Hispaniola cries for help
Xenofobia in Latin America is threatening the basic citizenship rights of communities in the Caribbean
Due to the weakness of states that fail at fulfilling their main duties, the rights of thousands of human beings and the collective security of our American hemisphere are being threatened. Large migratory waves and deeper economic crises may further destabilize the region. One of the most critical cases of weakness of state is about to take new dimensions: the case of the Dominican Republic and Haiti.
These countries share the second largest island of the Caribbean, traditionally known as Hispania. It was colonized by both the French and the Spanish, which makes for a complex social and political relationship. Historically, the governments of both countries have failed to collaborate on key issues that affect the lives of their citizens. This, however, needs to change.
Given the increasing regional instability fueled by the United Nations withdrawing peacekeeping forces from Haiti by the end of 2017, as the institution has officially announced, and the threat to energy security in the Caribbean caused by the volatility in Venezuela, as stated in official reports from the Atlantic Council, the Republic of Haiti and the Dominican Republic need to align themselves on policy issues now more than ever.
Both countries must work together to curb dangerous and illegal crossings along their border, as well as solve the issue of statelessness within their territory. They need to invest in infrastructure throughout their border region: roads, bridges, and checkpoints are necessary to combat illegal drug and human trafficking and facilitate legal trade. Unfortunately, this is far from a reality.
The sometimes imperceptible dividing line between Haiti and the Dominican Republic not only deprives marginalized communities established along the border from the right to a passport, but also from civil registry, education, and basic health services. Without collaboration, the Caribbean will continue to be fertile terrain for human and drug trafficking schemes, as well as the hemisphere’s poorest region.
Being the poorest country in the Western Hemisphere, according to reports from the World Bank, thousands of Haitians cross the porous border into the Dominican Republic in search for better lives. The large number of Haitian migrants and workers in the Dominican Republic has historically been one of the central sources of political and social tensions between the two countries. This issue has been cast into the spotlight recently, when a 2013 ruling by the Dominican Constitutional Court, the country’s highest court, left thousands of individuals who were born in the Dominican Republic to Haitian migrants stateless by effectively revoking their Dominican citizenship. The decision of the Dominican government is an affront to the basic rights of more than 200,000 documented and undocumented individuals born and established within the country’s borders, who remain in political limbo. Additionally, the probable collapse of the Venezuelan Petrocaribe scheme, which is a major source of energy for both Haiti and the Dominican Republic, would worsen the economic and humanitarian crises in Hispaniola.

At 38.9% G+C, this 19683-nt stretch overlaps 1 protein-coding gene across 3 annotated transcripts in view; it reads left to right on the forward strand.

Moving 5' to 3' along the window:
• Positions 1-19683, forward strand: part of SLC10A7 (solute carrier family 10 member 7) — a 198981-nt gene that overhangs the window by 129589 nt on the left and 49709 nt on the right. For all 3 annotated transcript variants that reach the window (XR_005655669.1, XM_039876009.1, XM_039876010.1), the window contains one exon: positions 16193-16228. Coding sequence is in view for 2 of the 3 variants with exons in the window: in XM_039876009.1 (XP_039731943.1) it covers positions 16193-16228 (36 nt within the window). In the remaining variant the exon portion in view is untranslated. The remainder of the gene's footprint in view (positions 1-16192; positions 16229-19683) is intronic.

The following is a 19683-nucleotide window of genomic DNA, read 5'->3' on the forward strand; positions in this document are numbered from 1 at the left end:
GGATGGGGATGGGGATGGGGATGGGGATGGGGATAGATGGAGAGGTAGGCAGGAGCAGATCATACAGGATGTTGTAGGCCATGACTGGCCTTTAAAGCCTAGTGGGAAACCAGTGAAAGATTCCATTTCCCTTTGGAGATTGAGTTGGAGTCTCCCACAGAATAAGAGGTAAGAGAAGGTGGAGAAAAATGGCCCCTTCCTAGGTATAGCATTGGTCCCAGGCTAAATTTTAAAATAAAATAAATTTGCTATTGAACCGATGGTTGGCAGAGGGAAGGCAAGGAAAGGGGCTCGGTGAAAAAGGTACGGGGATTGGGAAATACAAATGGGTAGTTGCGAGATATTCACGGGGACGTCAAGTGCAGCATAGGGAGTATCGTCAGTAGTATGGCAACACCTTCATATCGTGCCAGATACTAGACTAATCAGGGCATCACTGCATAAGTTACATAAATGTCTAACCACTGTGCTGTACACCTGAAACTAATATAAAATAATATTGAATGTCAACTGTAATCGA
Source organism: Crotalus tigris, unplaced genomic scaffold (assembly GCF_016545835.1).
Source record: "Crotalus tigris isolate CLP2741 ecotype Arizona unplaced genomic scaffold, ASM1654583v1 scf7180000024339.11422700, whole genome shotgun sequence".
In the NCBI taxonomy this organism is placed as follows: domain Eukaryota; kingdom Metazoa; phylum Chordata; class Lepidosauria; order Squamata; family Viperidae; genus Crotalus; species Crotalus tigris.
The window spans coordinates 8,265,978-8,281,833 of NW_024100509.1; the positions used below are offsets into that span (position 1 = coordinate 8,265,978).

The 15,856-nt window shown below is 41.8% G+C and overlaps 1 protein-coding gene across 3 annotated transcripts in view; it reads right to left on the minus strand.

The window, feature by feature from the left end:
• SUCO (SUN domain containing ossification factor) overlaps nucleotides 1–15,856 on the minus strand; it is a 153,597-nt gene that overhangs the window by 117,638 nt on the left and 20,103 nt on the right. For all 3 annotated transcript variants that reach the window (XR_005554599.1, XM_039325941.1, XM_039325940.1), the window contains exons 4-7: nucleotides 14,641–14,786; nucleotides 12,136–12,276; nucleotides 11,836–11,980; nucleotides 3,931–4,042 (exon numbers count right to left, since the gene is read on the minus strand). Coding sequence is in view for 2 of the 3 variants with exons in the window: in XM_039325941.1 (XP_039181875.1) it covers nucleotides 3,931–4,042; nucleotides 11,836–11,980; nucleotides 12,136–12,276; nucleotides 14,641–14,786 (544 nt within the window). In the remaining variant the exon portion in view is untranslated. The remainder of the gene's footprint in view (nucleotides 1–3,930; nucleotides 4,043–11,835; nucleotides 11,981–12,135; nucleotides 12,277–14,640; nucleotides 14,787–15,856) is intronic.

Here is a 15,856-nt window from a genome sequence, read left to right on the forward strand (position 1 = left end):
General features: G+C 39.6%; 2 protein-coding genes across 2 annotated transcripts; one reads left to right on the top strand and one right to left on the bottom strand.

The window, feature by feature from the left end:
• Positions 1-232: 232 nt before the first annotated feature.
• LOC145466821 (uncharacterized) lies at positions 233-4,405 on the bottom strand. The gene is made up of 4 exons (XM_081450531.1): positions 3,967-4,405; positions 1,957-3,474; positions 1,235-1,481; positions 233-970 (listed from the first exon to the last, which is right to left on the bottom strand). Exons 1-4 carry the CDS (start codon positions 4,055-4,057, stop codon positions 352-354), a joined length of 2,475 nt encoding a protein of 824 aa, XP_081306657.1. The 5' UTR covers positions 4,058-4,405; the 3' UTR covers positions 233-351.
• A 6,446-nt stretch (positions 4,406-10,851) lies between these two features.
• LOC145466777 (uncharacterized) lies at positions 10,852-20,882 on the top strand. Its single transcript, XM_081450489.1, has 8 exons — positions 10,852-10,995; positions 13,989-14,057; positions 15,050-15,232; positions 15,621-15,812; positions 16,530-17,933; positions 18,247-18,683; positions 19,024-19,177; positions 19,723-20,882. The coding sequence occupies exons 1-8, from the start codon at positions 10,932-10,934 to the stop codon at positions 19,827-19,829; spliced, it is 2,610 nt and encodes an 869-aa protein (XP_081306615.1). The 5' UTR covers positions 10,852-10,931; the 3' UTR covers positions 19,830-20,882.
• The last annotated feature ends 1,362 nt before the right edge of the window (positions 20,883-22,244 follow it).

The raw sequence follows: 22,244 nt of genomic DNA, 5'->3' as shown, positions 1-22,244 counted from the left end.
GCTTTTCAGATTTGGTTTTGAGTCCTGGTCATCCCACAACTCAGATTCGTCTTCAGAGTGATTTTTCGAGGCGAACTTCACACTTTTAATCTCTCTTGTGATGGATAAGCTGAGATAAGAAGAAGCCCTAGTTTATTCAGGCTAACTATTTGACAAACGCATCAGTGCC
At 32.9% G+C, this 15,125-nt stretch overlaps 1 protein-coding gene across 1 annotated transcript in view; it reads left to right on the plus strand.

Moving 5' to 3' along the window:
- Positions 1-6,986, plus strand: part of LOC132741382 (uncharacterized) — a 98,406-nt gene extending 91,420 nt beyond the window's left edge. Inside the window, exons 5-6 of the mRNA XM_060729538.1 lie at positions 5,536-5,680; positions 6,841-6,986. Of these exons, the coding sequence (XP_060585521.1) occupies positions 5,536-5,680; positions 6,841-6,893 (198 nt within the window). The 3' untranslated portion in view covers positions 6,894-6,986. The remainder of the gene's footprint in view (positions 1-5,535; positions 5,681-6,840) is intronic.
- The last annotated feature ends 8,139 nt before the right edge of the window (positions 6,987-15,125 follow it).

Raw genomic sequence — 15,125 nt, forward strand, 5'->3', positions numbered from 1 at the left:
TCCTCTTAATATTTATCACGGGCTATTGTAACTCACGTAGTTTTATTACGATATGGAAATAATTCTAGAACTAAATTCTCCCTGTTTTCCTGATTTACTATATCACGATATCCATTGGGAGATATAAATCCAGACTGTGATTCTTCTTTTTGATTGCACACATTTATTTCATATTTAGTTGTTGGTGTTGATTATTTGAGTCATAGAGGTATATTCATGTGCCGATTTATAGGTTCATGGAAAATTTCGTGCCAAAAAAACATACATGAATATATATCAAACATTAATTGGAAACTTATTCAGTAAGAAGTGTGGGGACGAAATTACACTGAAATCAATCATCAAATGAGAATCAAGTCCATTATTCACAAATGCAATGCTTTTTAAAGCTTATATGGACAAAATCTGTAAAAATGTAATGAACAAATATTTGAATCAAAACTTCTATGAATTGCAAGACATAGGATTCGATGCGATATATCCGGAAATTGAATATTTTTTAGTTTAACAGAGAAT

The two neighbor nations must dictate joint policies to protect the basic rights of both documented and undocumented migrants within their shared island. Otherwise, the tragedy of irregular and dangerous migratory practices as well as statelessness will continue to be a thorn in their bilateral relations and international standing. Similarly, an increase in irregular crossings between Haiti and the Dominican Republic can have a wider destabilizing effect in the region by increasing the number of dangerous journeys by paddleboat of people and illegal merchandise from the Dominican Republic towards Puerto Rico. A possible solution to this problem would be that the Dominican Republic make legal crossings for visitors easier and grant seasonal visas for key sectors of the national economy, such as agriculture and construction, which would allow workers to return to Haiti regularly without the fear of forceful deportation. Also, both countries should cooperate and work with international authorities to end the illicit transnational drug trade that flows from South America through the island both by sea and air. The two governments can start building confidence by taking on a less polemical issue at first, such as creating natural reserves along the border managed by both nations, which would allow law enforcement against unchecked deforestation, a problem that both countries struggle with.
If Haiti and the Dominican Republic do not manage to move forward with policies they create together and that benefit them both, humanitarian suffering in the island of Hispaniola will continue, their national economies will suffer, and irregular migrations will further contribute to regional instability.
Latin American Post | Glenn Ojeda Vega
Copy edited by Susana Cicchetto